Flaming Gorge pipeline: Parker and the Colorado-Wyoming Coalition

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Here’s an update on Parker’s Rueter-Hess Reservoir — currently under construction — and the water they hope to store there, from Chris Michlewicz writing for the Parker Chronicle. From the article:

District officials have secured water in the South Platte River and Cherry Creek and remain active in pursuing new resources to wean themselves off deep underground aquifers that are being depleted at a mind-numbing pace. New water resources will eventually help fill the 72,000-acre-foot Rueter-Hess Reservoir, which is being built in Newlin Gulch southwest of Parker. It is scheduled to be completed in less than three years, and decision-makers are grappling with the immense task and astronomical cost of piping the water back to Parker…

Instead of throwing money at high-dollar water rights, officials purchased more moderately priced farms near Sterling that came with certain rights to South Platte water. Now the district owns 9,000 acre-feet of consumptive-use water that could be moved back through the water courts. “We’re looking at that water as a relatively inexpensive insurance policy,” Jaeger said. “If everything else goes sideways, that’s our least favorite alternative, but that’s an alternative we own.”

Because of heavy industrial uses along the South Platte, the water must be treated with a costly process called reverse osmosis, which strips the water of all pollutants and minerals. The treated water would then be sent through a pump station and piped back to Parker. It would take several partners to pay for a pipeline, and Parker water would be forced to raise rates or ask customers to approve a major bond issue to fund such an intensive project. If all options were exhausted, customers essentially would not have a choice but to go along with the “last resort” project, Jaeger said…

Parker Water and Sanitation hopes it will never reach a critical stage that would require it to make those tough decisions. Leaders are heading efforts to explore some promising new resources, including a new project that has created a buzz in both Colorado and its neighbor to the north. A coalition of Front Range water entities has opened a dialogue with Wyoming’s top brass to find out how much water is is Flaming Gorge National Recreation Area, an expanse of wilderness on the Wyoming-Utah border. Preliminary estimates put Colorado’s portion alone at 165,000 acre-feet…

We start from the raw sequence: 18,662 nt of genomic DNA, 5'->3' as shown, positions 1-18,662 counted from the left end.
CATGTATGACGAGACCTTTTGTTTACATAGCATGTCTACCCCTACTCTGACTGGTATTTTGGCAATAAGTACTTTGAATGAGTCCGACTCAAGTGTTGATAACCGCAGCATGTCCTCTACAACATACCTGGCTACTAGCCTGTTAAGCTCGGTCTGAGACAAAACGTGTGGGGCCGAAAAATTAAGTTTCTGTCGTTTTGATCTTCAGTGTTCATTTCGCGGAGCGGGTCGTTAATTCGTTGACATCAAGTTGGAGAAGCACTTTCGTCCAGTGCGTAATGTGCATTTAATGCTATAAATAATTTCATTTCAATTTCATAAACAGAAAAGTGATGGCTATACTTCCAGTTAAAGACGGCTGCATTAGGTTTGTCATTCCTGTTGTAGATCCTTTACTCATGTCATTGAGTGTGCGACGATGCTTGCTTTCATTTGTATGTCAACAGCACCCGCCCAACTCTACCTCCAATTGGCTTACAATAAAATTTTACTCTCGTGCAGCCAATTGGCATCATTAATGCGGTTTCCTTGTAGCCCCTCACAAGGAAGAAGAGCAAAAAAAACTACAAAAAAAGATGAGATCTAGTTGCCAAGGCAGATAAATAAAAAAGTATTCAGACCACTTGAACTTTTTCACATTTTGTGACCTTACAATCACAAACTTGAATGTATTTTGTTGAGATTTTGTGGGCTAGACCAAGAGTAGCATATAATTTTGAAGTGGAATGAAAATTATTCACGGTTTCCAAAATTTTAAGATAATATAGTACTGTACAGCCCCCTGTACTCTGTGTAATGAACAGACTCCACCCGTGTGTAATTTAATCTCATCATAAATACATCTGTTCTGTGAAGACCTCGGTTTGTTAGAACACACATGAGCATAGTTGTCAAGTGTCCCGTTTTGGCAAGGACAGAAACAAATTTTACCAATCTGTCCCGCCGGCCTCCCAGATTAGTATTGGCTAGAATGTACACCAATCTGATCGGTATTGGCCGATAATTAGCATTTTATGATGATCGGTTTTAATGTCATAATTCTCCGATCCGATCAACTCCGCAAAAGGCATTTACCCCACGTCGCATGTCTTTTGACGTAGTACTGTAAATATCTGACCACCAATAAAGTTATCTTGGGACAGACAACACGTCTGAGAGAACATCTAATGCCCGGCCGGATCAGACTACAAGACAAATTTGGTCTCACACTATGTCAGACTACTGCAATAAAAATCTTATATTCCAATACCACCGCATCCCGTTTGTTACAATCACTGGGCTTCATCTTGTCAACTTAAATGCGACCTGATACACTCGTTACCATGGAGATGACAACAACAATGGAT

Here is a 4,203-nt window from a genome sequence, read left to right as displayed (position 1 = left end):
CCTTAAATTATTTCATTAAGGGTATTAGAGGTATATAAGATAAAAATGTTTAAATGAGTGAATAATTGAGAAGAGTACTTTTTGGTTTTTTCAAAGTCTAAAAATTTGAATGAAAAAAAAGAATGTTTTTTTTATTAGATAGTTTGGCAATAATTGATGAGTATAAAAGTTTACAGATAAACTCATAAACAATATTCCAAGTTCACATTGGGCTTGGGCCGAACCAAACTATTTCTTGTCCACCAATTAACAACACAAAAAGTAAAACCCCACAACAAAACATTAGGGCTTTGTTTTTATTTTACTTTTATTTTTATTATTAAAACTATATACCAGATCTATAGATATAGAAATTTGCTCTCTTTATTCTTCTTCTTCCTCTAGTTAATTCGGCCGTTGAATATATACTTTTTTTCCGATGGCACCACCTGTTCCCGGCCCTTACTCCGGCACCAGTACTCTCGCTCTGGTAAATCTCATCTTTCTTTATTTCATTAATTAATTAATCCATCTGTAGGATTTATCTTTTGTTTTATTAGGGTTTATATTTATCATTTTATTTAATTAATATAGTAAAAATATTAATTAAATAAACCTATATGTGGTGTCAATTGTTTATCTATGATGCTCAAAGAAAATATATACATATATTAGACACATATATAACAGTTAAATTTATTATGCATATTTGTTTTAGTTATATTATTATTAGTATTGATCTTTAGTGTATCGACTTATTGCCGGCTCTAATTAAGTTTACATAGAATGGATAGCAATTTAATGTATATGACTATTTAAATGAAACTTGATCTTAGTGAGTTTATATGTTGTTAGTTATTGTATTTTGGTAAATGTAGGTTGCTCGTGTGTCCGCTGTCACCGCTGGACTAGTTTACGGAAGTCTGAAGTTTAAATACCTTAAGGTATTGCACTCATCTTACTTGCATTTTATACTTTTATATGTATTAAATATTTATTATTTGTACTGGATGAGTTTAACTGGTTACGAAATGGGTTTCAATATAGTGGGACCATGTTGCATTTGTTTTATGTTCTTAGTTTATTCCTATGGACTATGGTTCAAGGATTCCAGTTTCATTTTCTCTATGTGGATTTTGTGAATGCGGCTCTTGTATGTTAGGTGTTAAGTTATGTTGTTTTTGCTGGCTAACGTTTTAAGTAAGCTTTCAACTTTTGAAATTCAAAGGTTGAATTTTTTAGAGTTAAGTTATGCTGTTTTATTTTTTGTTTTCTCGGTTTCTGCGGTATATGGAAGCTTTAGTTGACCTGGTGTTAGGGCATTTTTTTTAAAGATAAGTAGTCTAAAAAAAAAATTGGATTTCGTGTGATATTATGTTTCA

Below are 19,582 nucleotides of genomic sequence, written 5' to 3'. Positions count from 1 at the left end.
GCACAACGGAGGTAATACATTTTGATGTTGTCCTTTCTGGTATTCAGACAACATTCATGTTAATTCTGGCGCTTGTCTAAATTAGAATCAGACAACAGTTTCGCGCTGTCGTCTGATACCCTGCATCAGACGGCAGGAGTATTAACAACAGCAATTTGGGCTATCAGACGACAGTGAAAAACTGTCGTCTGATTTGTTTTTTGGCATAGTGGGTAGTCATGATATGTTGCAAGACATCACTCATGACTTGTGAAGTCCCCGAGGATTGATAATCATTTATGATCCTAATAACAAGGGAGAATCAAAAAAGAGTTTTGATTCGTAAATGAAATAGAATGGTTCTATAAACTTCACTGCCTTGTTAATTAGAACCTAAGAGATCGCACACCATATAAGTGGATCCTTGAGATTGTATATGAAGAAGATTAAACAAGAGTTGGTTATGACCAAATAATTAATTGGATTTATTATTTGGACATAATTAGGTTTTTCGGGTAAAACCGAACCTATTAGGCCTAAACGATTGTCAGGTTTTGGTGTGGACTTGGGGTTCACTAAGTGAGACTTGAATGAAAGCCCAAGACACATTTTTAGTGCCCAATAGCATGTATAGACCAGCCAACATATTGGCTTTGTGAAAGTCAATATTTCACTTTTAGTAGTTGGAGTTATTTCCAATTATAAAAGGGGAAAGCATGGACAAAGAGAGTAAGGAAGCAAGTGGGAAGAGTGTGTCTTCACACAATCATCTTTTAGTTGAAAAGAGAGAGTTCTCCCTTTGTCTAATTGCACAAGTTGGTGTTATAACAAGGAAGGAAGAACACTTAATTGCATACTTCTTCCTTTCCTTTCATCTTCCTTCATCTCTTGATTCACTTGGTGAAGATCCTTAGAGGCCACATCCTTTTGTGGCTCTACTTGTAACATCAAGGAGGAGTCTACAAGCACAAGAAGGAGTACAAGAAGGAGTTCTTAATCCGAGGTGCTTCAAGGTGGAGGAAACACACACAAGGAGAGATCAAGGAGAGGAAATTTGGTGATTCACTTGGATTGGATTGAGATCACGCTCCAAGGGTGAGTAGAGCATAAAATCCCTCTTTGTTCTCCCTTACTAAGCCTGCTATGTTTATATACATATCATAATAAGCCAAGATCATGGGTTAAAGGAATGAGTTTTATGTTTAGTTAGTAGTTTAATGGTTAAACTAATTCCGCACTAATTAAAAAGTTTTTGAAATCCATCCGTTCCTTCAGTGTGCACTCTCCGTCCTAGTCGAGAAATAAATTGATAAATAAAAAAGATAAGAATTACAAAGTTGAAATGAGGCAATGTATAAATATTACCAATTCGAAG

Water providers, including members of the South Metro Water Supply Authority, have high hopes for Flaming Gorge because Wyoming would share the costs to build a pipeline to distribute the water and because the clean resource would not require reverse osmosis. Additionally, there would be no need to establish a massive evaporative pond to remove the brine left by lawn fertilizers and other pollutants in the South Platte. Although Flaming Gorge would require more miles of pipeline, the large number of partners sharing the cost would lower the price tag for end users, or customers. One considerable obstacle for Flaming Gorge is the need for local, state and federal dollars to back the project. However, a tentative cooperative agreement is already in place to conduct due diligence in determining the possible benefits to both states. Agreements are in draft form, and the Parker water district is a founding member of the Colorado-Wyoming Water Coalition. A meeting with representatives from Wyoming’s western slope in late April went “better than expected,” Jaeger said…

Parker water approached Wyoming’s leadership, including the division of natural resources, with a suggestion that the water authorities and conservation districts dictate where the water ends up instead of allowing private companies and speculators to get there first and set a price. Depending on how much Parker would get from the deal, water from the multi-billion dollar project could essentially become an infinite resource for Parker because the water can be reclaimed at the district’s water treatment plants, which remove waste and other pollutants before the water is dumped back into Cherry Creek, as required by the Endangered Species Act. A study showed that Parker needs roughly 31,000 acre-feet of water to sustain all homes and businesses at full build-out, Jaeger said. The Statewide Water Initiative Study from 2007 identified a need for 600,000 acre-feet of water for long term municipal and industrial uses across Colorado.

More Coyote Gulch coverage here.

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